Lawson Mabhena, Harare Bureau
A group of shady organisations from Zimbabwe with links to the opposition MDC-Alliance has in recent months been hard at work laying groundwork for civil unrest set to be unleashed next month, according to our Harare Bureau.
Foreign organisations are coordinating workshops and training in Zimbabwe, the region and overseas to effect regime change in the country.
Also in the mix are individuals that security services in Zimbabwe have been watching.
According to information at hand, the organisations are seeking to unleash a massive wave of violent demonstrations beginning next month, with ring leaders of civil unrest having received training in the Czech Republic and the Maldives
Further, our Harare Bureau has been told that after the trainings, the groups came and gave briefings to MDC-Alliance president, Mr Nelson Chamisa.
There is a group undergoing training in the Maldives, which started on Tuesday and ends on Sunday and is being conducted by Centre for Applied Nonviolent Action and Strategies (CANVAS), a Serbian organisation which trained MDC activists involved in the coordination of the January 14 to 16 violent protests.
Eight local activists, including a multimedia journalist from NewsDay, are attending the programme and will be instrumental in training and instigating mayhem to be rolled out in June.
The eight are drawn from various civic organisations which include Women’s Academy for Leadership and Political Excellency, Centre for Community Development, Trust Africa, Rozaria Memorial Trust and Community Tolerance and Reconciliation Trust.
CANVAS was founded in 2003 by Serbian nationals Srdja Popovic and Ivan Morovic and has been involved in the training of anti-government activists in Azerbajan, Belarus, Georgia, Iran, Lebanon, Tibet, Ukraine and Venezuela.
MDC activists who attended the training in the Czech Republic were sponsored by Trust Africa (Zimbabwe) which is headed by Mr Briggs Bomba, who also heads Zimbabwe Alliance, a donor collaborative sponsoring regime change efforts in the country.
According to documents leaked from Mr Chamisa’s office, the MDC and Trust Africa seconded six members to the workshop, which was held in Prague, from May 6 to 10.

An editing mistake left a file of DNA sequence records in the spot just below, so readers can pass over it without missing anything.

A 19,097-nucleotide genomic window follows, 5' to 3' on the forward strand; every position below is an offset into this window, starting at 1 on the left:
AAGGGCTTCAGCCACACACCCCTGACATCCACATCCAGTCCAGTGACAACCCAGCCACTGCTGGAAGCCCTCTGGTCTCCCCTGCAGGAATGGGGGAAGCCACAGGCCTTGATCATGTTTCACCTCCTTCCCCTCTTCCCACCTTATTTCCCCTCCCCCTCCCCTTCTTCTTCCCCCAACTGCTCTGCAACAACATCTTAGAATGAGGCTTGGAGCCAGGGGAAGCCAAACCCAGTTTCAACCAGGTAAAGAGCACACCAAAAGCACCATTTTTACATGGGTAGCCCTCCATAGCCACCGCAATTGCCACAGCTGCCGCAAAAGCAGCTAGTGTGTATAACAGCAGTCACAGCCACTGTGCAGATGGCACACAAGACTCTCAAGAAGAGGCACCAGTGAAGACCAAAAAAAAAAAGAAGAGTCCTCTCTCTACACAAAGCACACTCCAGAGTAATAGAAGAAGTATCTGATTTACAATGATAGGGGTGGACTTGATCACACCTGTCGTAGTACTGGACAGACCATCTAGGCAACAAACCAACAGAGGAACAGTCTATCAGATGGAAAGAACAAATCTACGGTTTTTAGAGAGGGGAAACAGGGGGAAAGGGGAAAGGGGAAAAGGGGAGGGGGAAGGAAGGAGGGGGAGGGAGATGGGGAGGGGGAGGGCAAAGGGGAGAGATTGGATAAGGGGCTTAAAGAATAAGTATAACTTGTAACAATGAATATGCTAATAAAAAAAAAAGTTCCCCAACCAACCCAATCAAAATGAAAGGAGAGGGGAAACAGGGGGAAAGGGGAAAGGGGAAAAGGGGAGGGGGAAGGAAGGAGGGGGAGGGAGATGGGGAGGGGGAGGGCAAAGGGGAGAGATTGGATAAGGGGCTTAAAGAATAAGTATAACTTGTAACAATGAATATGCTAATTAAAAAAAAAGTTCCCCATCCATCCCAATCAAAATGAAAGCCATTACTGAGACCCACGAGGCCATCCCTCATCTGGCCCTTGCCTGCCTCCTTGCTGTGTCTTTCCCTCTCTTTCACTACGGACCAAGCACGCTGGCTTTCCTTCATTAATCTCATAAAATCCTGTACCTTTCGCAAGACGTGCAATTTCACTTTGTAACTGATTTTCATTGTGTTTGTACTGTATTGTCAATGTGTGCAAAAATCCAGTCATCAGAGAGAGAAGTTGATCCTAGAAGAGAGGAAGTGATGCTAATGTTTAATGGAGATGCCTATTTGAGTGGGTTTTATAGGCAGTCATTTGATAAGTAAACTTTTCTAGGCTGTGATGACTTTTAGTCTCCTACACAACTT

The purpose of the workshop was to share transitional experiences of countries such as Argentina, Georgia, Poland, Russia and the Czech Republic, among others. The workshop was funded by National Endowment for democracy (NED), an American private and non-profit organisation which focuses on “strengthening democratic institutions”.
Although Mr Bomba did not return calls as promised by his office, a source at Morgan Tsvangirai House – the MDC headquarters – confirmed details of the workshop held at CEVRO Institute, a private university in Prague, owned by a civic organisation with the same name.
According to the CEVRO website, the organisation was established in 1999 in Prague, as a non-profit organisation “seeking to support democratic development home and abroad”.
“The workshop was held at CEVRO Institute, Jungmannova 17, 111000 Prague 1, Room Number 218. The workshop topics focused on dismantling of the State Security apparatus and the investigation and prosecution of the crimes of the regime, among others.
“Case studies on the transition experiences were drawn from Georgia, Estonia, Argentina, Poland and Czech Republic. The activists also toured the Chamber of Deputies and Senate of the Parliament of the Czech Republic.
“The workshop follows efforts to push for the formation of a transitional authority in Zimbabwe in the aftermath of the 2018 harmonised elections,” the source said.
The workshop was also attended by activists from Vietnam, Armenia, Azerbaijah, Bolivia, Burma, Burundi, North Korea, Uganda and Venezuela.
According to the training programme, topics were based on the Georgian, Estonian, German, Polish, Russian and Czech experiences and centred on the dismantling of state security apparatus, prosecution of regime crimes and transformation of political system.
Presenters included CEVRO director Jiri Kozak; Anton Vacharadze, direction head at the Institute for Development of Freedom of Information; Gabriela Ippolito-O´Donnell, director of the School of Politics at the University of El Salvador; and Franciszek D’browski, a lecturer at the Academy of Warfare in Warsaw.
“The workshop focused on how to unseat authoritarian regimes using peaceful means. Modus operandi for the unseating would include massive demonstrations, sit-ins, student protests, civil disobedience and online activism. What we want to do is to pressurise the regime into concessions with protestors. The most powerful tool to be used is grassroots mobilisation and use of the internet for sharing information. This is exactly what we did during the January protests, we used the internet,” the MDC source said.
“We have been told that the security sector’s top hierarchy is disgruntled with the current regime and is willing to work with Nelson Chamisa but are fearful of their future in the aftermath of regime change. We have suggested that Chamisa should approach the security sector’s top hierarchy and assure them of no reprisals if the MDC wins.”
The MDC has previously denied instigating and coordinating public violence, especially on August 1, 2018 and January 14 to 16 this year.
The August 1 post-election violence left six people dead and property worth millions of dollars was destroyed in Harare.
Prior to the election, Mr Chamisa had threatened that he would make Zimbabwe ungovernable if he did not win.